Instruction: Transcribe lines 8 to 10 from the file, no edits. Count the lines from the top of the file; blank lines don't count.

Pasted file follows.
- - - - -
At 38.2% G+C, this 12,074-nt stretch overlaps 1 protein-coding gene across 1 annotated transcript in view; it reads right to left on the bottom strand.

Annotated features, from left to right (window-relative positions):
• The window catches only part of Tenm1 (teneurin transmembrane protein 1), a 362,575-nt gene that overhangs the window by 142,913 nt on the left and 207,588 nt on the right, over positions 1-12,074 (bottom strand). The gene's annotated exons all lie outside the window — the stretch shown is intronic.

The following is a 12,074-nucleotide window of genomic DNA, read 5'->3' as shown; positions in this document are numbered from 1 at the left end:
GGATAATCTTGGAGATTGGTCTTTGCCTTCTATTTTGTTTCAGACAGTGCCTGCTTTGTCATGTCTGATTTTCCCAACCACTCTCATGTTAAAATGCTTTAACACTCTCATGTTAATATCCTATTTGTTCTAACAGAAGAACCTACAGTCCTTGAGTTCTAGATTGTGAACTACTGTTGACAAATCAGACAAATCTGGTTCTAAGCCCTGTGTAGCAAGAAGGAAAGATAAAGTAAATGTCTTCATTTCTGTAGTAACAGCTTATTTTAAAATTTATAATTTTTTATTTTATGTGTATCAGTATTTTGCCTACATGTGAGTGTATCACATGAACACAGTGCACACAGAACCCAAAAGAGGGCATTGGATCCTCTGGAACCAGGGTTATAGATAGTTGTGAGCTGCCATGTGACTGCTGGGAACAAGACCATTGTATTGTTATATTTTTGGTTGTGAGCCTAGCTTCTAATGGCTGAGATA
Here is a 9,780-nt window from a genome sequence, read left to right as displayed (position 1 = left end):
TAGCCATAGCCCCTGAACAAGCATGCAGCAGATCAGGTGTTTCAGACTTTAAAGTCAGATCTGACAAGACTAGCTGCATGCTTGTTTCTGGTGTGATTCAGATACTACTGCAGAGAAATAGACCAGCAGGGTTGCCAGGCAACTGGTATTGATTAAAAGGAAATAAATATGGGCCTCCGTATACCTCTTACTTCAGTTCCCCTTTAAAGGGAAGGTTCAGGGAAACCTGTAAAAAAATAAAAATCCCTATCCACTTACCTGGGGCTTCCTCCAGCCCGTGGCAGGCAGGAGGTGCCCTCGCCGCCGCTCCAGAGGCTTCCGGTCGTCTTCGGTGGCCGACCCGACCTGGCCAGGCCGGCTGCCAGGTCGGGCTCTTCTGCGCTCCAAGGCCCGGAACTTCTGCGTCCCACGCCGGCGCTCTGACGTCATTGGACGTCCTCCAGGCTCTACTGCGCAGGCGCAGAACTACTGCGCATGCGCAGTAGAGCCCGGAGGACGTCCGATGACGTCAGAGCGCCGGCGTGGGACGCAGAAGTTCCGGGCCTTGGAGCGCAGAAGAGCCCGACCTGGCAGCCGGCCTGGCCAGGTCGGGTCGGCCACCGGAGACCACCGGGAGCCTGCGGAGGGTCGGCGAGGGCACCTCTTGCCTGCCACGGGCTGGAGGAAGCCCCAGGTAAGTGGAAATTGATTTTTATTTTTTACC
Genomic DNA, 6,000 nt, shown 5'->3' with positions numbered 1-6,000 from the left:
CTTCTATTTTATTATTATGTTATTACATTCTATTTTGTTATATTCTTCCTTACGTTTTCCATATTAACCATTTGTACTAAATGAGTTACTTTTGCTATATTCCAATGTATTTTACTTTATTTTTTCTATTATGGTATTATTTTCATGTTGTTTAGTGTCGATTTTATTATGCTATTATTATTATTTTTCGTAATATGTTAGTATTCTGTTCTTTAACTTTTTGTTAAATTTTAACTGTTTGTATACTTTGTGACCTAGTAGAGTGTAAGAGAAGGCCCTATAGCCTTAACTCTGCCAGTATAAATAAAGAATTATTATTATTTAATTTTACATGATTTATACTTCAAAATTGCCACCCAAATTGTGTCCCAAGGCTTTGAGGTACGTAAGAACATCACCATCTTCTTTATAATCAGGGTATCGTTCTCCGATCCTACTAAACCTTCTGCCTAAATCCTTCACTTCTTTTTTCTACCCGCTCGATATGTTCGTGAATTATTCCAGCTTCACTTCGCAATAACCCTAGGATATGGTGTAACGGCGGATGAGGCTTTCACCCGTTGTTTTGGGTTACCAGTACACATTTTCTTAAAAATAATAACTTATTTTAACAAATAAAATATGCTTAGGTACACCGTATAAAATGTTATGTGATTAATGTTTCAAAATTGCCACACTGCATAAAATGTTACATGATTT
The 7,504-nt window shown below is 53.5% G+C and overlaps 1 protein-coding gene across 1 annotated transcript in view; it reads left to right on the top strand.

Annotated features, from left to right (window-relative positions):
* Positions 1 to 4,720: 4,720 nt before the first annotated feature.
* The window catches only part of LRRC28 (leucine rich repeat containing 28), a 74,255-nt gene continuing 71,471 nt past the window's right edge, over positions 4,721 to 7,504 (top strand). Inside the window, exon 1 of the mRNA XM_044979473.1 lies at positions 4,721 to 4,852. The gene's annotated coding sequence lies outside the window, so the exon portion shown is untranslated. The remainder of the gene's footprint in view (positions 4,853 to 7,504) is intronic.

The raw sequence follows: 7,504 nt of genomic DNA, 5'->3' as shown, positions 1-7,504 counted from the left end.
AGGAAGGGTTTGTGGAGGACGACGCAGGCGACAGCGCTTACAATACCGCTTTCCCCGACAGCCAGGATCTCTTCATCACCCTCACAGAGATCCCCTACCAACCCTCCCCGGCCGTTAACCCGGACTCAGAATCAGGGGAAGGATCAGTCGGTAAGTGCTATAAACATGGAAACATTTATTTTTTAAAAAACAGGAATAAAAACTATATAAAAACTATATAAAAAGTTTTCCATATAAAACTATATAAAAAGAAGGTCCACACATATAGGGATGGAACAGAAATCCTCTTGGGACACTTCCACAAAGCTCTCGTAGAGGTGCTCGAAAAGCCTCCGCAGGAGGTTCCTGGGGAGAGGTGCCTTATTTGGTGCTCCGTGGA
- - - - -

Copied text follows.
Genomic DNA, 6,000 nt, shown 5'->3' with positions numbered 1-6,000 from the left:
CTTCTATTTTATTATTATGTTATTACATTCTATTTTGTTATATTCTTCCTTACGTTTTCCATATTAACCATTTGTACTAAATGAGTTACTTTTGCTATATTCCAATGTATTTTACTTTATTTTTTCTATTATGGTATTATTTTCATGTTGTTTAGTGTCGATTTTATTATGCTATTATTATTATTTTTCGTAATATGTTAGTATTCTGTTCTTTAACTTTTTGTTAAATTTTAACTGTTTGTATACTTTGTGACCTAGTAGAGTGTAAGAGAAGGCCCTATAGCCTTAACTCTGCCAGTATAAATAAAGAATTATTATTATTTAATTTTACATGATTTATACTTCAAAATTGCCACCCAAATTGTGTCCCAAGGCTTTGAGGTACGTAAGAACATCACCATCTTCTTTATAATCAGGGTATCGTTCTCCGATCCTACTAAACCTTCTGCCTAAATCCTTCACTTCTTTTTTCTACCCGCTCGATATGTTCGTGAATTATTCCAGCTTCACTTCGCAATAACCCTAGGATATGGTGTAACGGCGGATGAGGCTTTCACCCGTTGTTTTGGGTTACCAGTACACATTTTCTTAAAAATAATAACTTATTTTAACAAATAAAATATGCTTAGGTACACCGTATAAAATGTTATGTGATTAATGTTTCAAAATTGCCACACTGCATAAAATGTTACATGATTT
The 7,504-nt window shown below is 53.5% G+C and overlaps 1 protein-coding gene across 1 annotated transcript in view; it reads left to right on the top strand.